Graduate Thesis Or Dissertation


Meteorological Drivers of Arctic Rain-on-Snow Events and How Climate Change May Influence Associated Risks Public Deposited
  • Much of what is known and recognized about the Arctic climate and weather patterns is dynamically changing due to anthropogenic warming, which may lead to both altered occurrences and strengthening of extreme events. Rain-on-snow or ROS events continue to produce extreme event criteria and impacts, especially when they occur over Arctic regions. These events generate hazards ranging from flooding to icing concerns for the transportation sector. Ecologists have studied how ROS events affect hooved animal species’ ability to forage for their natural food sources – animals that are heavily relied upon by Indigenous Peoples. Ice growth resulting from ROS blocks access to food sources, leading to massive starvation events.This research seeks to understand much of the meteorological setup of Arctic ROS events by focusing on five case studies of major events that led to serious impacts on the affected areas. From a synoptic scale standpoint, blocking patterns played leading roles in the initiation of ROS conditions over an area, with atmospheric rivers also lending to both direct and indirect effects in each ROS case. Other mesoscale features – like cyclone-induced low-level jets and resultant “warm noses” of higher air temperatures and moisture transport – represented other key features of ROS initiation. This study concludes by postulating how climate change may alter the severity and frequency of Arctic ROS events, drawing on this improved knowledge of weather patterns leading to ROS conditions.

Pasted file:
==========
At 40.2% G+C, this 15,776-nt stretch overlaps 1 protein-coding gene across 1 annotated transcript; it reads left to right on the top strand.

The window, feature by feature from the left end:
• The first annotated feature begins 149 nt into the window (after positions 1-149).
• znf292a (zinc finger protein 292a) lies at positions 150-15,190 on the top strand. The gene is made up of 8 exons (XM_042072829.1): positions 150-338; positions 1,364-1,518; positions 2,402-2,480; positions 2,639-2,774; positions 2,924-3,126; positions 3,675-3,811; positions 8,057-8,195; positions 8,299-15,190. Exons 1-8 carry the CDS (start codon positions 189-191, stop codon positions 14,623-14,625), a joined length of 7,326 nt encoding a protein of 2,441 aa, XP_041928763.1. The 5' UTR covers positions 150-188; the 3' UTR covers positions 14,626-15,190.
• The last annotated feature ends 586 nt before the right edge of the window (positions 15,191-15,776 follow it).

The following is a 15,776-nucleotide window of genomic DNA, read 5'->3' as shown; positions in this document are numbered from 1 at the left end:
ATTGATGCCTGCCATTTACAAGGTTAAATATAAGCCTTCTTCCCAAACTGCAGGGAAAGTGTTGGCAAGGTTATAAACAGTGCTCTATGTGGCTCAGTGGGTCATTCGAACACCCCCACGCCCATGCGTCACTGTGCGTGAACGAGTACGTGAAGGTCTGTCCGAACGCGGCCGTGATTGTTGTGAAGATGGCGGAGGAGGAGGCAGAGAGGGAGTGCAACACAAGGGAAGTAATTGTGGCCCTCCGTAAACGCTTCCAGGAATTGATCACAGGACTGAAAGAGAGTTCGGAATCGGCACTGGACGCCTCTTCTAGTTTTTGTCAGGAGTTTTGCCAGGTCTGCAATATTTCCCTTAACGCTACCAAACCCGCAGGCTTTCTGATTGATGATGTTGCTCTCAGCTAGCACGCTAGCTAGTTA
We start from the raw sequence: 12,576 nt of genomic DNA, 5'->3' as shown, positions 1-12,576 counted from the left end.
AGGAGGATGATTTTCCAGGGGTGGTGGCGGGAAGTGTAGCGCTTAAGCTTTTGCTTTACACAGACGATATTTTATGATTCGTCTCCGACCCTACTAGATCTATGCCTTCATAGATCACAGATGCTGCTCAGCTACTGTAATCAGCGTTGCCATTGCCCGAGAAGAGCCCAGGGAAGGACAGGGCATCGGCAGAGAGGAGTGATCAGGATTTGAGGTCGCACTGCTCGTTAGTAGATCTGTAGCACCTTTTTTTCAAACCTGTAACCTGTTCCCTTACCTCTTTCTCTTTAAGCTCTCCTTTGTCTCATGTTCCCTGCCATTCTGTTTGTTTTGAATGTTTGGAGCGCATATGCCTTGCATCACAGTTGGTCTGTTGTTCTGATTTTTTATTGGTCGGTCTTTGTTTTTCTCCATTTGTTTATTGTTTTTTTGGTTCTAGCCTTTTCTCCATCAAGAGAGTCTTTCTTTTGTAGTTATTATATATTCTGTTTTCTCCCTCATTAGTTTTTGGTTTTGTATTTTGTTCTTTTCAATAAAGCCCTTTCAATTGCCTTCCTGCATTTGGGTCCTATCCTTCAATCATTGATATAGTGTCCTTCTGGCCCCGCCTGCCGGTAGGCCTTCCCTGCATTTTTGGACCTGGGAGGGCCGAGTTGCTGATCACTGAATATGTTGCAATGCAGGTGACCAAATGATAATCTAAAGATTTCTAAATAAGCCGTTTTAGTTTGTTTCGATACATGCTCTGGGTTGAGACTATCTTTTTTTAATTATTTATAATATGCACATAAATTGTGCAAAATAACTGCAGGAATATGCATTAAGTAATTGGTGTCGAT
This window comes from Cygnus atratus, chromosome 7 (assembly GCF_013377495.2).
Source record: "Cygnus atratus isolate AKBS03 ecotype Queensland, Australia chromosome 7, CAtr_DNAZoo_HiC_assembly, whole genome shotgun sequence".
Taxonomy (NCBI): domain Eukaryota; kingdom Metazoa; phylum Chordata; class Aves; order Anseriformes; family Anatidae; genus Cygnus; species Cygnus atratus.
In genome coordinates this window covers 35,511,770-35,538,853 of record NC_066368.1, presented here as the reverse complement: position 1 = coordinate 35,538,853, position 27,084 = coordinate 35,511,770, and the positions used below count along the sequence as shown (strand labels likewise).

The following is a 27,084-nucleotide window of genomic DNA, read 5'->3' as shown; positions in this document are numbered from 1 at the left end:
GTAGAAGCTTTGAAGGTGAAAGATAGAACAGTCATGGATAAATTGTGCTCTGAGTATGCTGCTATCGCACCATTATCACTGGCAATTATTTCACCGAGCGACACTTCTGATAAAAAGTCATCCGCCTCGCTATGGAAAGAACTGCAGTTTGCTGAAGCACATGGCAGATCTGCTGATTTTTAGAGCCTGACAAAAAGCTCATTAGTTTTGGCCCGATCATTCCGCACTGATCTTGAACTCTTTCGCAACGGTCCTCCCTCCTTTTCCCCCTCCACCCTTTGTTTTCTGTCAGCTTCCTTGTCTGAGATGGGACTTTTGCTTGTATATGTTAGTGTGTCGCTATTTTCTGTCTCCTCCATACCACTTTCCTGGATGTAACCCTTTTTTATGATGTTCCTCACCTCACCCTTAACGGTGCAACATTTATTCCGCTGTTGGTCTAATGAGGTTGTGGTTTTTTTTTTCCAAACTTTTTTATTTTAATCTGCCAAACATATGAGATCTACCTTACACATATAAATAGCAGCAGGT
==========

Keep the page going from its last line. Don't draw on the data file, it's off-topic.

Date Issued
  • 2022-04-13
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Last Modified
  • 2022-07-06
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